During the last Inria Industry Meeting organized by PRIME in San Francisco on Smart City, we had the pleasure to interview Scott Mauvais. Mauvais is the Director of Technology and Civic innovation at Microsoft in San Francisco. He shared with us his modus operandi on how to work with startups.
How is Microsoft involved in Smart City?
First, we really see cities becoming an economic and political force in the U.S.A. We are trying to invest time and resources to better understand what issues are related to cities and how much Microsoft can contribute to them.
Three areas that Microsoft’s Technology and Civic Innovation department is investing in are:
- Digital equity and access to technology: We are trying to bring that to the city population.
- Economic development: We are doing some work around how to better prepare people to technical carriers. This is necessary if we want Microsoft to be a successful company ten or twenty years from now.
- Resiliency and disaster responses: How do we make the city respond to a disaster such as floods?
Why is it important to build technology partnerships with start-ups?
Microsoft is only 40 years old. We are a fairly new company, we were a start-up not that long ago!
A lot of companies we partner with are start-ups. They are the ones who will be leaders twenty years from now and they provide a lot of technical solutions. Some of them are in opposition with us, some of them are partners. Finally, some of them just fill gaps in the technology space and provide solutions that really round out the products that we can bring there.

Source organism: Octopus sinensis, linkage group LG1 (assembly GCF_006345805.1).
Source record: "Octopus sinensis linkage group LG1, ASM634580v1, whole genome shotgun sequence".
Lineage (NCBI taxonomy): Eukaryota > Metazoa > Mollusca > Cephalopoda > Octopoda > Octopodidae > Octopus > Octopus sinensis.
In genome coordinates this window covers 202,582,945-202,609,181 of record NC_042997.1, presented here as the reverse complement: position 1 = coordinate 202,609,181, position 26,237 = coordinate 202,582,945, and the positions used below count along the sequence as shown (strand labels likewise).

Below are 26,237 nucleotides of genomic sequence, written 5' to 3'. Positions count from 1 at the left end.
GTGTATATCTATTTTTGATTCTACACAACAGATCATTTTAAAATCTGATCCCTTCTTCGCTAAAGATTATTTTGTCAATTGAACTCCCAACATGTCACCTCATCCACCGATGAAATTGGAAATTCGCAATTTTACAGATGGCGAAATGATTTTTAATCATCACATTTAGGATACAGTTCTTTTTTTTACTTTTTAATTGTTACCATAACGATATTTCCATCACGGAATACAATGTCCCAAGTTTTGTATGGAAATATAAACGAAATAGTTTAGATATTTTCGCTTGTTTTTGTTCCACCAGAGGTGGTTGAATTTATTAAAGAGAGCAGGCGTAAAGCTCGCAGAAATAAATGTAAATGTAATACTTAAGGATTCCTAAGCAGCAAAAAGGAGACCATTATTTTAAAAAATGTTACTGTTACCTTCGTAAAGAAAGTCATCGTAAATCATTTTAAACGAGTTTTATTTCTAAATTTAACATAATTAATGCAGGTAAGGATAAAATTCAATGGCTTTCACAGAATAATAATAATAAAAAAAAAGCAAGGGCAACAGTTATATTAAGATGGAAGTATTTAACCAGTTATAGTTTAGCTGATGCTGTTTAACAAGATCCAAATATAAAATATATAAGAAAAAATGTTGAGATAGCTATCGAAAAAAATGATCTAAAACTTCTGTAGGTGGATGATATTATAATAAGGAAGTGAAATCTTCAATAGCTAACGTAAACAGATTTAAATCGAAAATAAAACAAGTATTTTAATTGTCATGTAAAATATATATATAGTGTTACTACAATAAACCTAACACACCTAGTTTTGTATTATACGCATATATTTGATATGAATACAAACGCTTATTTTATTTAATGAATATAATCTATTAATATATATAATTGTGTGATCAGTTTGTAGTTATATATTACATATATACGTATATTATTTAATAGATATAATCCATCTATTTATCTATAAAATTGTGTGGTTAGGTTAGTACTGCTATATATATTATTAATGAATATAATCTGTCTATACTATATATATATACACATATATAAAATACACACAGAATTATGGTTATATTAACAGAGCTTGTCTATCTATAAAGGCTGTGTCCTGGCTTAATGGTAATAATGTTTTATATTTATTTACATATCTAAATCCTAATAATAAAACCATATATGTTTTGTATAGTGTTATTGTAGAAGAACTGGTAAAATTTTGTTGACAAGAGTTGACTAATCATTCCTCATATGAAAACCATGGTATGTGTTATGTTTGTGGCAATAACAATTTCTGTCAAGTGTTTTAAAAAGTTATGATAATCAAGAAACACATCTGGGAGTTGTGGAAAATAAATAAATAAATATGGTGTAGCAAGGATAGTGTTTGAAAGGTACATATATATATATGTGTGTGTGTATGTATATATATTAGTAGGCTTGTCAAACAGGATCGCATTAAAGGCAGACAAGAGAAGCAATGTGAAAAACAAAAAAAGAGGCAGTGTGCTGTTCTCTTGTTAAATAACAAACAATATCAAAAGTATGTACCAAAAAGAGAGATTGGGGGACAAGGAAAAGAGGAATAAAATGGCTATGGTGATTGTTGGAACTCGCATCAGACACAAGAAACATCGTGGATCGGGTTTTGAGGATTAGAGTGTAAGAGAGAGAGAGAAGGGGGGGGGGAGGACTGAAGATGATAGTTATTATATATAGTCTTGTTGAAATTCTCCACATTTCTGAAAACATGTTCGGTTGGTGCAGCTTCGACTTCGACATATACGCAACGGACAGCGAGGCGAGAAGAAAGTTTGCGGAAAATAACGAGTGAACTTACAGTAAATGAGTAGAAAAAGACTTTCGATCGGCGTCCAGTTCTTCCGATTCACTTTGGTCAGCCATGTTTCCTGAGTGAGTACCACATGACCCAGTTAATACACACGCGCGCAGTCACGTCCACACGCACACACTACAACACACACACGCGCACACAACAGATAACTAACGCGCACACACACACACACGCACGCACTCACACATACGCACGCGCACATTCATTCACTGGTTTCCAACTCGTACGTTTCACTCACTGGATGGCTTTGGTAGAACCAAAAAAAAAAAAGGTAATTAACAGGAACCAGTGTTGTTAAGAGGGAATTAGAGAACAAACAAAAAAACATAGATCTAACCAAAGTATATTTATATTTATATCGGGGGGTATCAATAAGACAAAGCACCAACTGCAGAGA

How do you envision partnerships with these teams and start-ups?
There are different ways to envision those partnerships. We have partners that will create their own vertical solutions, we also have partners that we sell with. They are complementary. Some of them are partners we wish to enable because they just help improve the overall ecosystem of the city.
What did you think of this 1st Inria Industry Meeting in the US?
It has been really useful. It is useful to mix companies that are early stage start-ups with people that are doing research. If we only look at start-ups, we are often missing some of the academic and data analysis background on what the problem really is and how it can be solved. Research alone doesn’t lead neither to a solution. So pairing the two of them together have been a good learning experience for me. I could understand how we look at making cities better not only in the short term space but also how we look at urban planning and energy usages ten to twenty years from now.
To get more information on this Inria Industry Meeting on Smart city and to see what has been presented, you can visit its dedicated website